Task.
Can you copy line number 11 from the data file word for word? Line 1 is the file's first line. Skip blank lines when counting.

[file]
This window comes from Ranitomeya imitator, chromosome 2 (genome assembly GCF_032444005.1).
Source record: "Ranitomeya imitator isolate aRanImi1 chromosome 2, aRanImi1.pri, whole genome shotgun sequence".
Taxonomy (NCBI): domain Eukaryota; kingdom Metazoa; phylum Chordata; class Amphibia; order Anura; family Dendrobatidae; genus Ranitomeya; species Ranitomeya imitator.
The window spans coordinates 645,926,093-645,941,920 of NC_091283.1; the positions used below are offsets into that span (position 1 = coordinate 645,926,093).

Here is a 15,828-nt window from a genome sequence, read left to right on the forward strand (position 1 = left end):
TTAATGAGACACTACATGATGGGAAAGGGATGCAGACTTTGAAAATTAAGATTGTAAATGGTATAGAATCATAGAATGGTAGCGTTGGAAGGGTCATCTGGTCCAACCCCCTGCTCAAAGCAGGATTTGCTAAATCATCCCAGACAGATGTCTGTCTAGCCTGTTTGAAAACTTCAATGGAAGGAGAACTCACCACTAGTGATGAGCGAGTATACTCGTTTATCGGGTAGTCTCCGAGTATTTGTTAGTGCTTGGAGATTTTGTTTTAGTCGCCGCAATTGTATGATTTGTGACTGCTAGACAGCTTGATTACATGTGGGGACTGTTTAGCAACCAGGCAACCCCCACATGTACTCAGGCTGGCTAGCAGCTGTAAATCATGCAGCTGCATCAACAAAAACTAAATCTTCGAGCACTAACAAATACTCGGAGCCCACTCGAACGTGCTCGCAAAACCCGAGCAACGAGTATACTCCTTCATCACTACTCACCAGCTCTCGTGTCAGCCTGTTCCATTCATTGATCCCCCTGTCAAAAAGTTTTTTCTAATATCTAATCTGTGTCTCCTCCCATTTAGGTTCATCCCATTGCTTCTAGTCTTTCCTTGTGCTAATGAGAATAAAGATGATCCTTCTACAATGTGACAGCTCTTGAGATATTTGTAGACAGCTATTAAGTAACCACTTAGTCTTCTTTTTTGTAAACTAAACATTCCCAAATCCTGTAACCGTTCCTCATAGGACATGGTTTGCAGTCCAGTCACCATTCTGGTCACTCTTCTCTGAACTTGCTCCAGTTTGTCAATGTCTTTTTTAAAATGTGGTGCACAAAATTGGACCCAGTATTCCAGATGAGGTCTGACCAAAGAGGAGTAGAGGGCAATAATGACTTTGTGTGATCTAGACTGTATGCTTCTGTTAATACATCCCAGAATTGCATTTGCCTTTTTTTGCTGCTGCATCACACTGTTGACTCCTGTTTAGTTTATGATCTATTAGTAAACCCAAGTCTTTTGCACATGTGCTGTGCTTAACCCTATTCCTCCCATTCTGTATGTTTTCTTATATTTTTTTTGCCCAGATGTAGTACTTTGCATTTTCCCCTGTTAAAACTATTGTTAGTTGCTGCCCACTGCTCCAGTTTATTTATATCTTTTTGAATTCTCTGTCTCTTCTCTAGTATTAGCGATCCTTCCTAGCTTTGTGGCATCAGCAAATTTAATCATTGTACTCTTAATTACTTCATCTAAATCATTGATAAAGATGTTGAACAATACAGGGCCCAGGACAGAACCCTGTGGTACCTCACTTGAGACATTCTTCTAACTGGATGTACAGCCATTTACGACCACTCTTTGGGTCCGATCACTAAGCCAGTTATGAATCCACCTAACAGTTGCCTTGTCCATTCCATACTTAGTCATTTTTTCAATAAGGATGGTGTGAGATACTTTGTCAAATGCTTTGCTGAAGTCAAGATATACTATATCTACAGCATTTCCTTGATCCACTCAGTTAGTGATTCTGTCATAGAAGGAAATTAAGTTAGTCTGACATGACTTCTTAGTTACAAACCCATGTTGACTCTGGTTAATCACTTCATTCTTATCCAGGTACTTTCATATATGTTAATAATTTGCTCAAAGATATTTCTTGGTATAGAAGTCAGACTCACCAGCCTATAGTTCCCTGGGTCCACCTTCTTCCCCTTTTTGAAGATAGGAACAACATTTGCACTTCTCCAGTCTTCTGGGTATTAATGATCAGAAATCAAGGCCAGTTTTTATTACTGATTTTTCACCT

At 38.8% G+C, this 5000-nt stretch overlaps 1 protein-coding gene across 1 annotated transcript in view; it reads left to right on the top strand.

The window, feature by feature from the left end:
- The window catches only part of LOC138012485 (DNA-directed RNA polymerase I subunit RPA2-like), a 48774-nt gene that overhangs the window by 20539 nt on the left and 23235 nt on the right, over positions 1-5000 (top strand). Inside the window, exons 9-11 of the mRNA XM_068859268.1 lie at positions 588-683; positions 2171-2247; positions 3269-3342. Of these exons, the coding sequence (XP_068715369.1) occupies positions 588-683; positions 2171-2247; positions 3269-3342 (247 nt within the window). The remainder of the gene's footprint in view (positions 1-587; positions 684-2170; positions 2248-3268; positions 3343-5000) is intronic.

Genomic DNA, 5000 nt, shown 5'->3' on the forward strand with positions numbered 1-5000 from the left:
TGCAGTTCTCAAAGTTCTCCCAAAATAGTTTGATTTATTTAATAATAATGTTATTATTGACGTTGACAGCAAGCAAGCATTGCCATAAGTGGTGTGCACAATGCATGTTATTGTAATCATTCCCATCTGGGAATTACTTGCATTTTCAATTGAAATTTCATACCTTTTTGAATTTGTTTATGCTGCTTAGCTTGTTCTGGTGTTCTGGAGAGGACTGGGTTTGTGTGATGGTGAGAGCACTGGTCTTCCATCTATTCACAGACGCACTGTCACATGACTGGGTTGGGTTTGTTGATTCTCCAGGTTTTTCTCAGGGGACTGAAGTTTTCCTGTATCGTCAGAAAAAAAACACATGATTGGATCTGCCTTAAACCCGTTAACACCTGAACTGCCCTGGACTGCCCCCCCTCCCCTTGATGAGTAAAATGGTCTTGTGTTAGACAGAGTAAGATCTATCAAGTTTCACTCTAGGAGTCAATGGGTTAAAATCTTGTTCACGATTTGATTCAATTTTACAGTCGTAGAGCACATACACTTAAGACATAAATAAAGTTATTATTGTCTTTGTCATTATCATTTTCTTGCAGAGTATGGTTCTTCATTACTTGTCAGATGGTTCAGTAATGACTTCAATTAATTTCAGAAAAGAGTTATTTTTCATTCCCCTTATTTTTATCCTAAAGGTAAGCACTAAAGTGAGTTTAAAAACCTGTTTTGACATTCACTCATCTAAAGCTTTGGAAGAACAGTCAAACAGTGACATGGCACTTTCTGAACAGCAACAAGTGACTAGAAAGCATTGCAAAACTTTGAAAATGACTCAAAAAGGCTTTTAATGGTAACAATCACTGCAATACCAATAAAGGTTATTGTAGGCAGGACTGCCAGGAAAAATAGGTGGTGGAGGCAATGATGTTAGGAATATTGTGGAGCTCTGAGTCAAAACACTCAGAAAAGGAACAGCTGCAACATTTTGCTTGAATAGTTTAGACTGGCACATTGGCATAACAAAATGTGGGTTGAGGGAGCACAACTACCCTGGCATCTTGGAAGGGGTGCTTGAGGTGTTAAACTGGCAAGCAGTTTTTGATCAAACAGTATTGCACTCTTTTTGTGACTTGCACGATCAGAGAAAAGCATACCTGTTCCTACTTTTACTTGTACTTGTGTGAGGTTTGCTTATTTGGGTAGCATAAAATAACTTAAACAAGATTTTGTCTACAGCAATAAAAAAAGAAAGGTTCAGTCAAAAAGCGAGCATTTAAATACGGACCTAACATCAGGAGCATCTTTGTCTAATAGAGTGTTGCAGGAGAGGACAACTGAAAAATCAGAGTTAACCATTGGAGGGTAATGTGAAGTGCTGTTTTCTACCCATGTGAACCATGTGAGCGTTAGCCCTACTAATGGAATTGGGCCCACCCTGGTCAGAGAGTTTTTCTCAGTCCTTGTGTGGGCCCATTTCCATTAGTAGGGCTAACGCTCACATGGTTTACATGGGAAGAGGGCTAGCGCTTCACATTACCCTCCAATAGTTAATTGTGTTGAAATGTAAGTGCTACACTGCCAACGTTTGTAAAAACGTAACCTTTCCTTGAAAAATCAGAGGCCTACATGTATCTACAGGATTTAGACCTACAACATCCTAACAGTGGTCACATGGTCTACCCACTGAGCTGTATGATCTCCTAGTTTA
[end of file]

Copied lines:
TGCAGTTCTCAAAGTTCTCCCAAAATAGTTTGATTTATTTAATAATAATGTTATTATTGACGTTGACAGCAAGCAAGCATTGCCATAAGTGGTGTGCACAATGCATGTTATTGTAATCATTCCCATCTGGGAATTACTTGCATTTTCAATTGAAATTTCATACCTTTTTGAATTTGTTTATGCTGCTTAGCTTGTTCTGGTGTTCTGGAGAGGACTGGGTTTGTGTGATGGTGAGAGCACTGGTCTTCCATCTATTCACAGACGCACTGTCACATGACTGGGTTGGGTTTGTTGATTCTCCAGGTTTTTCTCAGGGGACTGAAGTTTTCCTGTATCGTCAGAAAAAAAACACATGATTGGATCTGCCTTAAACCCGTTAACACCTGAACTGCCCTGGACTGCCCCCCCTCCCCTTGATGAGTAAAATGGTCTTGTGTTAGACAGAGTAAGATCTATCAAGTTTCACTCTAGGAGTCAATGGGTTAAAATCTTGTTCACGATTTGATTCAATTTTACAGTCGTAGAGCACATACACTTAAGACATAAATAAAGTTATTATTGTCTTTGTCATTATCATTTTCTTGCAGAGTATGGTTCTTCATTACTTGTCAGATGGTTCAGTAATGACTTCAATTAATTTCAGAAAAGAGTTATTTTTCATTCCCCTTATTTTTATCCTAAAGGTAAGCACTAAAGTGAGTTTAAAAACCTGTTTTGACATTCACTCATCTAAAGCTTTGGAAGAACAGTCAAACAGTGACATGGCACTTTCTGAACAGCAACAAGTGACTAGAAAGCATTGCAAAACTTTGAAAATGACTCAAAAAGGCTTTTAATGGTAACAATCACTGCAATACCAATAAAGGTTATTGTAGGCAGGACTGCCAGGAAAAATAGGTGGTGGAGGCAATGATGTTAGGAATATTGTGGAGCTCTGAGTCAAAACACTCAGAAAAGGAACAGCTGCAACATTTTGCTTGAATAGTTTAGACTGGCACATTGGCATAACAAAATGTGGGTTGAGGGAGCACAACTACCCTGGCATCTTGGAAGGGGTGCTTGAGGTGTTAAACTGGCAAGCAGTTTTTGATCAAACAGTATTGCACTCTTTTTGTGACTTGCACGATCAGAGAAAAGCATACCTGTTCCTACTTTTACTTGTACTTGTGTGAGGTTTGCTTATTTGGGTAGCATAAAATAACTTAAACAAGATTTTGTCTACAGCAATAAAAAAAGAAAGGTTCAGTCAAAAAGCGAGCATTTAAATACGGACCTAACATCAGGAGCATCTTTGTCTAATAGAGTGTTGCAGGAGAGGACAACTGAAAAATCAGAGTTAACCATTGGAGGGTAATGTGAAGTGCTGTTTTCTACCCATGTGAACCATGTGAGCGTTAGCCCTACTAATGGAATTGGGCCCACCCTGGTCAGAGAGTTTTTCTCAGTCCTTGTGTGGGCCCATTTCCATTAGTAGGGCTAACGCTCACATGGTTTACATGGGAAGAGGGCTAGCGCTTCACATTACCCTCCAATAGTTAATTGTGTTGAAATGTAAGTGCTACACTGCCAACGTTTGTAAAAACGTAACCTTTCCTTGAAAAATCAGAGGCCTACATGTATCTACAGGATTTAGACCTACAACATCCTAACAGTGGTCACATGGTCTACCCACTGAGCTGTATGATCTCCTAGTTTA